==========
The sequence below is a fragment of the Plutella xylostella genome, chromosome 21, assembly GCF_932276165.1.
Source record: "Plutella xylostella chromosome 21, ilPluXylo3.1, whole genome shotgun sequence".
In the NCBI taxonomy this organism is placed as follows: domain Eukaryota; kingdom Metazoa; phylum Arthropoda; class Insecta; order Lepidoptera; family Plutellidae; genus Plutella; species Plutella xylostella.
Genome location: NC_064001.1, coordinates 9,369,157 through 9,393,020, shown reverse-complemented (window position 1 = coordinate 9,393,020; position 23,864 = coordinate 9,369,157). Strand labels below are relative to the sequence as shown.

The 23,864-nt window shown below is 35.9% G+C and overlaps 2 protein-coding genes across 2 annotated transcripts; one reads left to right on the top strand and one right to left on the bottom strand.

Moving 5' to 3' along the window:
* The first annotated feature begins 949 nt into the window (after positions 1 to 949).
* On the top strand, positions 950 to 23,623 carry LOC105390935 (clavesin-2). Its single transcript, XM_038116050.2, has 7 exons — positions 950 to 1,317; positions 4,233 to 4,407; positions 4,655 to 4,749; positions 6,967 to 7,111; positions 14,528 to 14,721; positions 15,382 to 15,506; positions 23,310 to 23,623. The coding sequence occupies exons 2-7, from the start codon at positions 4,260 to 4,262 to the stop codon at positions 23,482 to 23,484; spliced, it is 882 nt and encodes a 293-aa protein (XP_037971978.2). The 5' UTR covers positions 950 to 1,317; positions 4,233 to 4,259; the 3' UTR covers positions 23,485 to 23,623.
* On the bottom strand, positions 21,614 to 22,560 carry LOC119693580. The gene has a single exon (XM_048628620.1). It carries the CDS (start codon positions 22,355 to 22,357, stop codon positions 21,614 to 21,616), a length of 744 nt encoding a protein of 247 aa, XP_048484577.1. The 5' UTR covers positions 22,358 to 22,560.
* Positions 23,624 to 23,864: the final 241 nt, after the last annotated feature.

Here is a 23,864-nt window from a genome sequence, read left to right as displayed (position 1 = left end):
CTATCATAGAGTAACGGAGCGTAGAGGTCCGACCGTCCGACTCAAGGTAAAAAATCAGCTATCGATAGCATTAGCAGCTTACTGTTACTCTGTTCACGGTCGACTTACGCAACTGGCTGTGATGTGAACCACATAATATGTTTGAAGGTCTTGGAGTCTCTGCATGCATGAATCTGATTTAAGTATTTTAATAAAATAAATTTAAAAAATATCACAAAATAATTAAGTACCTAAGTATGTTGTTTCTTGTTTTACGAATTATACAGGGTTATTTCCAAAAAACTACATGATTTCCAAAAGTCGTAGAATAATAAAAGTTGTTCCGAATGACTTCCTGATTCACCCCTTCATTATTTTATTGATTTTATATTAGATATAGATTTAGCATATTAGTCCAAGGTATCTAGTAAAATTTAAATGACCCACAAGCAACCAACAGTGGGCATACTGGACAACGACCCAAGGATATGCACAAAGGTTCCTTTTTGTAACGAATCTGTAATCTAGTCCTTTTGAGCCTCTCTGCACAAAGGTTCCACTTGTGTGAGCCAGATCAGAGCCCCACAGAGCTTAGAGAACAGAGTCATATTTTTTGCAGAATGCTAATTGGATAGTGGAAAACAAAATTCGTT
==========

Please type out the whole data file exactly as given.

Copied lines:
The sequence below is a fragment of the Plutella xylostella genome, chromosome 21, assembly GCF_932276165.1.
Source record: "Plutella xylostella chromosome 21, ilPluXylo3.1, whole genome shotgun sequence".
In the NCBI taxonomy this organism is placed as follows: domain Eukaryota; kingdom Metazoa; phylum Arthropoda; class Insecta; order Lepidoptera; family Plutellidae; genus Plutella; species Plutella xylostella.
Genome location: NC_064001.1, coordinates 9,369,157 through 9,393,020, shown reverse-complemented (window position 1 = coordinate 9,393,020; position 23,864 = coordinate 9,369,157). Strand labels below are relative to the sequence as shown.

The 23,864-nt window shown below is 35.9% G+C and overlaps 2 protein-coding genes across 2 annotated transcripts; one reads left to right on the top strand and one right to left on the bottom strand.

Moving 5' to 3' along the window:
* The first annotated feature begins 949 nt into the window (after positions 1 to 949).
* On the top strand, positions 950 to 23,623 carry LOC105390935 (clavesin-2). Its single transcript, XM_038116050.2, has 7 exons — positions 950 to 1,317; positions 4,233 to 4,407; positions 4,655 to 4,749; positions 6,967 to 7,111; positions 14,528 to 14,721; positions 15,382 to 15,506; positions 23,310 to 23,623. The coding sequence occupies exons 2-7, from the start codon at positions 4,260 to 4,262 to the stop codon at positions 23,482 to 23,484; spliced, it is 882 nt and encodes a 293-aa protein (XP_037971978.2). The 5' UTR covers positions 950 to 1,317; positions 4,233 to 4,259; the 3' UTR covers positions 23,485 to 23,623.
* On the bottom strand, positions 21,614 to 22,560 carry LOC119693580. The gene has a single exon (XM_048628620.1). It carries the CDS (start codon positions 22,355 to 22,357, stop codon positions 21,614 to 21,616), a length of 744 nt encoding a protein of 247 aa, XP_048484577.1. The 5' UTR covers positions 22,358 to 22,560.
* Positions 23,624 to 23,864: the final 241 nt, after the last annotated feature.

Here is a 23,864-nt window from a genome sequence, read left to right as displayed (position 1 = left end):
CTATCATAGAGTAACGGAGCGTAGAGGTCCGACCGTCCGACTCAAGGTAAAAAATCAGCTATCGATAGCATTAGCAGCTTACTGTTACTCTGTTCACGGTCGACTTACGCAACTGGCTGTGATGTGAACCACATAATATGTTTGAAGGTCTTGGAGTCTCTGCATGCATGAATCTGATTTAAGTATTTTAATAAAATAAATTTAAAAAATATCACAAAATAATTAAGTACCTAAGTATGTTGTTTCTTGTTTTACGAATTATACAGGGTTATTTCCAAAAAACTACATGATTTCCAAAAGTCGTAGAATAATAAAAGTTGTTCCGAATGACTTCCTGATTCACCCCTTCATTATTTTATTGATTTTATATTAGATATAGATTTAGCATATTAGTCCAAGGTATCTAGTAAAATTTAAATGACCCACAAGCAACCAACAGTGGGCATACTGGACAACGACCCAAGGATATGCACAAAGGTTCCTTTTTGTAACGAATCTGTAATCTAGTCCTTTTGAGCCTCTCTGCACAAAGGTTCCACTTGTGTGAGCCAGATCAGAGCCCCACAGAGCTTAGAGAACAGAGTCATATTTTTTGCAGAATGCTAATTGGATAGTGGAAAACAAAATTCGTT